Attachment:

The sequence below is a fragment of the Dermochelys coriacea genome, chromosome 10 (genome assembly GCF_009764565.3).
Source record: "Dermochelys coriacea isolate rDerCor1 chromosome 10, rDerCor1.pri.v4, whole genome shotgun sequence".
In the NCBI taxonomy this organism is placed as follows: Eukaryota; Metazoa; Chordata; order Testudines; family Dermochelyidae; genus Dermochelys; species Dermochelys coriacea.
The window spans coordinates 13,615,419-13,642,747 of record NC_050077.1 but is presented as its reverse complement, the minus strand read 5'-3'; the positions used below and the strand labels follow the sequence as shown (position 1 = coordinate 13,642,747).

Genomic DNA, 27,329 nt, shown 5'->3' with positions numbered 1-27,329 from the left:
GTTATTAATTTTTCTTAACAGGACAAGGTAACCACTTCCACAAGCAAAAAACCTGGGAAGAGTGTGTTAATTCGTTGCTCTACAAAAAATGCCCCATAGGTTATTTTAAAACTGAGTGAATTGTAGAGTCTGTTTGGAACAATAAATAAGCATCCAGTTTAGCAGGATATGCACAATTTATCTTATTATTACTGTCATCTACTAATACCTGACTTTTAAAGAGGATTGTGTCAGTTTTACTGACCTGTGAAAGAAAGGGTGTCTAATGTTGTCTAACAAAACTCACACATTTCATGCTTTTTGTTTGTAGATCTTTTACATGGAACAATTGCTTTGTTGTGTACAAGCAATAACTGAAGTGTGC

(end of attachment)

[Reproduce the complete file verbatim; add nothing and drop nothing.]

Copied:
The sequence below is a fragment of the Dermochelys coriacea genome, chromosome 10 (genome assembly GCF_009764565.3).
Source record: "Dermochelys coriacea isolate rDerCor1 chromosome 10, rDerCor1.pri.v4, whole genome shotgun sequence".
In the NCBI taxonomy this organism is placed as follows: Eukaryota; Metazoa; Chordata; order Testudines; family Dermochelyidae; genus Dermochelys; species Dermochelys coriacea.
The window spans coordinates 13,615,419-13,642,747 of record NC_050077.1 but is presented as its reverse complement, the minus strand read 5'-3'; the positions used below and the strand labels follow the sequence as shown (position 1 = coordinate 13,642,747).

Genomic DNA, 27,329 nt, shown 5'->3' with positions numbered 1-27,329 from the left:
GTTATTAATTTTTCTTAACAGGACAAGGTAACCACTTCCACAAGCAAAAAACCTGGGAAGAGTGTGTTAATTCGTTGCTCTACAAAAAATGCCCCATAGGTTATTTTAAAACTGAGTGAATTGTAGAGTCTGTTTGGAACAATAAATAAGCATCCAGTTTAGCAGGATATGCACAATTTATCTTATTATTACTGTCATCTACTAATACCTGACTTTTAAAGAGGATTGTGTCAGTTTTACTGACCTGTGAAAGAAAGGGTGTCTAATGTTGTCTAACAAAACTCACACATTTCATGCTTTTTGTTTGTAGATCTTTTACATGGAACAATTGCTTTGTTGTGTACAAGCAATAACTGAAGTGTGC